5 reasons why a UK camping break is good for your heart and soul

23rd May 19 | Lifestyle

Being outdoors has numerous health and wellbeing benefits, positive psychologist Miriam Akhtar tells Sarah Marshall.

Camping in District Lake in summer near Buttermere

Pitching a tent can be a daunting prospect when there’s a risk of wind and rain. But setting up camp in a field or forest is easier than it’s ever been – and time spent sleeping outdoors is even proven to be good for your health.

Camping In The Forest ambassador and positive psychologist Miriam Akhtar advises on how kipping under canvas is improving mental health concerns for many people in the UK.

 1. Nature is a natural cure

“When you’re camping, you directly connect with the natural world around you. Natural environments offer a range of benefits for our mental health. We have completely underestimated the way in which the human brain is influenced by the physical environment and, in particular, by the elements of water, forests and animals. Having less contact with nature, particularly in your younger years, appears to remove a layer of protection for the mind against psychological stress. So, creating time to spend outdoors should be a priority from an early age.”

 2.  Forest Bathing is the new spa day

“The Japanese trend of ‘shinrin-yoku’, or ‘forest bathing’ as it’s known, was first initiated as a government scheme in Japan to improve public wellbeing. The practice encourages you to go outdoors into the woods and use your senses to experience being there, soaking up the special atmosphere of the forest and its calming effects.

“This practice is all about tuning in through the senses, paying particular attention to the environment around you. What do the trees look like? Get up close and take in all the different shades and textures of the leaves, branches and the trunk. By spending time in the forest, you can draw on the therapeutic powers of nature and connect with the natural environment around you.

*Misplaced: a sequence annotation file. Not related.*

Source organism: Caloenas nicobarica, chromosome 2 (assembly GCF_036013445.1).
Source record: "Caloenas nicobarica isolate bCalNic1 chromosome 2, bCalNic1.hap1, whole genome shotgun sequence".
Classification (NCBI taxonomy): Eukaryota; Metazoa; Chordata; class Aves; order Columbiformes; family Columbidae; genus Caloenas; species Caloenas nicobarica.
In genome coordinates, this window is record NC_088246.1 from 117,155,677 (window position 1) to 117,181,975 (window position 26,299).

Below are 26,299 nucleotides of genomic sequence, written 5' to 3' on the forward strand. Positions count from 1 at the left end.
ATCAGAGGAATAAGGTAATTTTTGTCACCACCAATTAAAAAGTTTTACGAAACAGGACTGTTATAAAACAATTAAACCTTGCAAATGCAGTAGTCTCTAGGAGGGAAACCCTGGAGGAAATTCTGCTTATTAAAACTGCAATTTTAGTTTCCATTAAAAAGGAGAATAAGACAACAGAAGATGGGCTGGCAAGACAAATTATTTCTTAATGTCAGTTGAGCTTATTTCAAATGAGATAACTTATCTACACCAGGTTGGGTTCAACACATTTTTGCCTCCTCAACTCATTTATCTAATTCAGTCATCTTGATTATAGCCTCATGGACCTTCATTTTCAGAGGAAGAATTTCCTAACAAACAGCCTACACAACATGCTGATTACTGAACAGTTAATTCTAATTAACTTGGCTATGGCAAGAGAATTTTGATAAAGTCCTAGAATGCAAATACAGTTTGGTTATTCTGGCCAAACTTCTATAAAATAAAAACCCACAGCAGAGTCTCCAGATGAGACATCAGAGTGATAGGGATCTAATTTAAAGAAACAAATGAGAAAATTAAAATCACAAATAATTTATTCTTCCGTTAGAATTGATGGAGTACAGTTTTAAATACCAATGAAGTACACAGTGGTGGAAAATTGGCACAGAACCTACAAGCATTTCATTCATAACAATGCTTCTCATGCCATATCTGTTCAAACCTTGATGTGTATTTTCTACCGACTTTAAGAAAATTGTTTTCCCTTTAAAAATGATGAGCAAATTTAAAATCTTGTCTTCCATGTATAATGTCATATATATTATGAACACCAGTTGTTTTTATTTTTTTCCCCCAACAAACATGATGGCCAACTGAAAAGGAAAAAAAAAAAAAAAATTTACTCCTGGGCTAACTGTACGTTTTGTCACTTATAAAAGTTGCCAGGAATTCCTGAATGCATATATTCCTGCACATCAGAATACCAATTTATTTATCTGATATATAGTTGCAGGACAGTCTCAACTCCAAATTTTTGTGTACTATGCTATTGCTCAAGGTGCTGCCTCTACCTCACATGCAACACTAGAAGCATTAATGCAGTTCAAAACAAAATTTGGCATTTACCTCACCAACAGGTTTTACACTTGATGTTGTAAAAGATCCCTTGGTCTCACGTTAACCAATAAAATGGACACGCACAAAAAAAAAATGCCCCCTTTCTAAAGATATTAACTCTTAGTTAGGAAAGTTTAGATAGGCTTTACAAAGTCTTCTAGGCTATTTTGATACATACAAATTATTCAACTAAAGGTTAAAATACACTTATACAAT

“Basking in a forest can reduce psychological stress, depression symptoms and hostility towards others. It can also lift the mood, improve sleep, increase vigour and help you feel more alive. There is also research which shows it lowers blood pressure, reduces stress hormones such as cortisol, and boosts your immune system.”

3.  Activates autonomy and adventure

“Camping delivers one of our fundamental needs for wellbeing – that of autonomy. It gives us the freedom during our time off to be able to wake up and find our own adventures, without limits. This sense of freedom is rarely found in our daily lives, whether through work pressure or the chores at home. Even when going to a hotel for your holiday, you don’t have the complete freedom that camping has to do your own thing. When we sleep outside, under the stars or camping, it’s as though we press the reset button and we are more present to what’s around us, pulling our thoughts away from the stresses of modern life.”

4.  Tops up on Vitamin G(reen)

“Exercise is one of the most effective natural antidepressants, alleviating mild-to-moderate depression and lowering anxiety levels, which in turn helps to generate a more positive outlook on life. Taking it into nature adds extra benefits. Green exercise is doing physical activities like walking, running or horse-riding in a natural environment, all of which are accessible activities when you’re camping.

“Health professionals suggest setting your own pace and that if you ‘start low and go slow’ you’re more likely to enjoy it and do it again. It only takes around five minutes of getting physical in a green space for it to start producing positive emotions. Green exercise in a ‘blue environment’ – such as a lake, river or the sea – leads to the greatest improvement in mood.”

5. It gives you a digital detox

“Nature vs technology is a battle which is affecting all of us, with children being some of the most impacted by the tech at their fingertips. Nature offers an instant digital detox. Camping is a good way to support a child’s mental health, particularly if they spend a lot of time playing computer games or are suffering from anxiety. Immersion in nature, counters the impact of online and urban living, and calms the brain. For example, viewing scenes of nature is associated with higher alpha brainwave activity and increased production of serotonin, known as the ‘happy chemical’, which helps to maintain mood balance. Going camping is a form of wilderness therapy.

 For more information about Camping In The Forest or to find your perfect campsite, please visit campingintheforest.co.uk.

© Press Association 2019